For obvious reasons, revenue is an important aspect of a company’s growth profile. We seek businesses with visible revenue growth and sustainable revenue streams, such as subscription services or backlog-driven business models. Predictable revenues help drive the magnitude and sustainability of growth by enhancing a company’s ability to generate cash to reinvest in its business. While revenue numbers tell a quantitative story, the qualitative aspects driving them illuminate a company’s long-term potential.

When assessing a company’s earnings, we do not use a static earnings hurdle. Rather, we look for a company’s ability to generate relatively steady earnings growth. Earnings stability can provide insight into other aspects of business quality. Consistent earnings may indicate increasing cash flow, which management must efficiently allocate to grow the firm. Relatively durable earnings growth often points to business model effectiveness and favorable competitive positioning. Both are key drivers of a company’s long-term prospects. Assessing a company’s earnings profile, coupled with these more qualitative aspects, furthers our understanding of a company’s long-term prospects.


We use a proprietary growth screen and traditional fundamental analysis to source investment ideas. Roughly half of our ideas are sourced through the growth screen, which is informed by our investment philosophy. We also leverage our experience in fundamental research and network of industry and company contacts.


Regardless of the source, we research each investment idea using rigorous fundamental analysis. Given our focus on quality, we seek companies with visible and predictable growth drivers, strong competitive advantages, business model strength and management teams with vision and experience.


To better understand and compare the reward-to-risk in high-growth businesses across sectors and industries, our primary valuation tool is DCF modeling. Critical model inputs are developed during our in-depth fundamental analysis.


We seek to initiate positions at a valuation offering a minimum 25% upside potential with a return-to-risk profile of two to one, upside to downside. We target at least a one-year holding period, although we prefer a multi-year holding period.


The portfolio is a diversified, style-pure SMID growth strategy with approximately 65 to 85 names. Position sizes are typically 0.75% to 3.0%, based on our level of conviction.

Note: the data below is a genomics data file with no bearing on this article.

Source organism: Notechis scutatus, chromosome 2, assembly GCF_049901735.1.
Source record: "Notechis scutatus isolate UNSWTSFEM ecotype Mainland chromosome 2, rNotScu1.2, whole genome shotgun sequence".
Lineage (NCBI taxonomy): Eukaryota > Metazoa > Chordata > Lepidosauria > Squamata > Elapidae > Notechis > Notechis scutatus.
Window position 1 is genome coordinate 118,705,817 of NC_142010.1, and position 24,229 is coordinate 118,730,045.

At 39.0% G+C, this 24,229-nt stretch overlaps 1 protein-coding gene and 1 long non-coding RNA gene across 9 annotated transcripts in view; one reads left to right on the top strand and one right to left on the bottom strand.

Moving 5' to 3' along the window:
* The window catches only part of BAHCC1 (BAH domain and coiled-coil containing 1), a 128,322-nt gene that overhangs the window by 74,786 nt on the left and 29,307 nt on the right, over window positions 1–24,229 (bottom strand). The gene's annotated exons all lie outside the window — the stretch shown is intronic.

We actively monitor all holdings in the portfolio. A position can be sold or trimmed for several reasons: a stock attains our price target, the position grows to a portfolio weight that is beyond our fundamental level of conviction, the investment thesis deteriorates or we identify a better risk-to-reward opportunity. We follow a stop-loss discipline based on both absolute and relative price action, under normal market conditions.

We believe a high-conviction active management process requires disciplined risk awareness. Our risk management is integrated into our investment process from the stock level to the portfolio level and from the buy discipline to the sell discipline.



Our Focus on Unrecognized Companies

We not only seek to invest in quality businesses but also those that have yet to be recognized by many investors. Market inefficiencies create an information gap between a company’s stock price and our longer-term valuation expectations, a differential that is often more pronounced the less visible a company is in the market. SMID growth companies outnumber large cap growth companies by almost 4.4 to 1,v but large cap growth managers outnumber SMID growth managers by 2.9 to 1,vi resulting in far fewer investment professionals to cover a much larger investable universe. Our ability to efficiently identify quality companies where valuation disconnects exist is essential to achieving our long-term performance objectives. To discover these underexploited investment opportunities, we utilize a proprietary tool with the objective of identifying emerging winners early in their growth cycles. We concentrate our analysis on top-tier growth companies with favorable price and volume trends.

Once we identify portfolio candidates through this targeted screening process, we focus our fundamental research on valuation to determine if disconnects exist. Finding opportunities that others may overlook is integral to our process. Similar to developing a company-specific quality profile, our proprietary research results in a company-specific valuation model using discounted cash flow (DCF) analysis. DCF modeling’s emphasis on future cash flows supports our belief that efficient capital use in high-growth businesses can lead to superior cash flow growth and create shareholder value over time. Companies may have different growth drivers, but a business’ future success will often be seen in its cash-generating ability. We also favor DCF analysis because it tends to reward businesses and managements that allocate capital effectively; this analytical tendency supports our quality bias in the portfolio. Finally, cash flow is fairly universal, allowing for effective comparison across companies and industries. We believe using DCF models to value high-growth businesses differentiates our approach from many in the SMID growth space.